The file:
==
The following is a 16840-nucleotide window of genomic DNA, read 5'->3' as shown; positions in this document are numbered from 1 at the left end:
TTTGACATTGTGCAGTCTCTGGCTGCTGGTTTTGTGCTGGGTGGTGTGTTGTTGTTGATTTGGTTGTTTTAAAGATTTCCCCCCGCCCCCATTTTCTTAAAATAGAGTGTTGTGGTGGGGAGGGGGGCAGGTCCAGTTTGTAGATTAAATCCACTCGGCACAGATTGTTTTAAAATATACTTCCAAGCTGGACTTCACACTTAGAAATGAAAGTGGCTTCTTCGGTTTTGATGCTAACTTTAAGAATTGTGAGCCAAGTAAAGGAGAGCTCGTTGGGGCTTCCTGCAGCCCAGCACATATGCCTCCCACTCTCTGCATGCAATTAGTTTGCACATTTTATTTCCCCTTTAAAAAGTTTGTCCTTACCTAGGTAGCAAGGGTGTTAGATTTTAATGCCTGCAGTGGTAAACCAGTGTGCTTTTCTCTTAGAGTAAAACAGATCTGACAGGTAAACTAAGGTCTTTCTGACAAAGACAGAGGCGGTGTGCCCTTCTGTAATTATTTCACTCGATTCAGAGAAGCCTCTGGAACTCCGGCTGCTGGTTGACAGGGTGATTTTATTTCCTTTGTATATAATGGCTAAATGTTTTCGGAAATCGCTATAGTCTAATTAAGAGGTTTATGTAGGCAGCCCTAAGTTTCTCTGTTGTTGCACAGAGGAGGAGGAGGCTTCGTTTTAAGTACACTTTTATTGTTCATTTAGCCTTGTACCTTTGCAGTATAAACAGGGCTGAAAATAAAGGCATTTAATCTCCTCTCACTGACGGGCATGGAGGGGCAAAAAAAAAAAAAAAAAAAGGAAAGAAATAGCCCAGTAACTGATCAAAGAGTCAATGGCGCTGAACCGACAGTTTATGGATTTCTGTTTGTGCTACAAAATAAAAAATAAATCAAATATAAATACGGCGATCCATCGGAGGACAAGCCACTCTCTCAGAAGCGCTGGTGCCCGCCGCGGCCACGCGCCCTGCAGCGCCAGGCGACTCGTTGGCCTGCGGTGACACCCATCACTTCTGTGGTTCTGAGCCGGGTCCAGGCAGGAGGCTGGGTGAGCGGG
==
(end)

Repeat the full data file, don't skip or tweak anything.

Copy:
The following is a 16840-nucleotide window of genomic DNA, read 5'->3' as shown; positions in this document are numbered from 1 at the left end:
TTTGACATTGTGCAGTCTCTGGCTGCTGGTTTTGTGCTGGGTGGTGTGTTGTTGTTGATTTGGTTGTTTTAAAGATTTCCCCCCGCCCCCATTTTCTTAAAATAGAGTGTTGTGGTGGGGAGGGGGGCAGGTCCAGTTTGTAGATTAAATCCACTCGGCACAGATTGTTTTAAAATATACTTCCAAGCTGGACTTCACACTTAGAAATGAAAGTGGCTTCTTCGGTTTTGATGCTAACTTTAAGAATTGTGAGCCAAGTAAAGGAGAGCTCGTTGGGGCTTCCTGCAGCCCAGCACATATGCCTCCCACTCTCTGCATGCAATTAGTTTGCACATTTTATTTCCCCTTTAAAAAGTTTGTCCTTACCTAGGTAGCAAGGGTGTTAGATTTTAATGCCTGCAGTGGTAAACCAGTGTGCTTTTCTCTTAGAGTAAAACAGATCTGACAGGTAAACTAAGGTCTTTCTGACAAAGACAGAGGCGGTGTGCCCTTCTGTAATTATTTCACTCGATTCAGAGAAGCCTCTGGAACTCCGGCTGCTGGTTGACAGGGTGATTTTATTTCCTTTGTATATAATGGCTAAATGTTTTCGGAAATCGCTATAGTCTAATTAAGAGGTTTATGTAGGCAGCCCTAAGTTTCTCTGTTGTTGCACAGAGGAGGAGGAGGCTTCGTTTTAAGTACACTTTTATTGTTCATTTAGCCTTGTACCTTTGCAGTATAAACAGGGCTGAAAATAAAGGCATTTAATCTCCTCTCACTGACGGGCATGGAGGGGCAAAAAAAAAAAAAAAAAAAGGAAAGAAATAGCCCAGTAACTGATCAAAGAGTCAATGGCGCTGAACCGACAGTTTATGGATTTCTGTTTGTGCTACAAAATAAAAAATAAATCAAATATAAATACGGCGATCCATCGGAGGACAAGCCACTCTCTCAGAAGCGCTGGTGCCCGCCGCGGCCACGCGCCCTGCAGCGCCAGGCGACTCGTTGGCCTGCGGTGACACCCATCACTTCTGTGGTTCTGAGCCGGGTCCAGGCAGGAGGCTGGGTGAGCGGG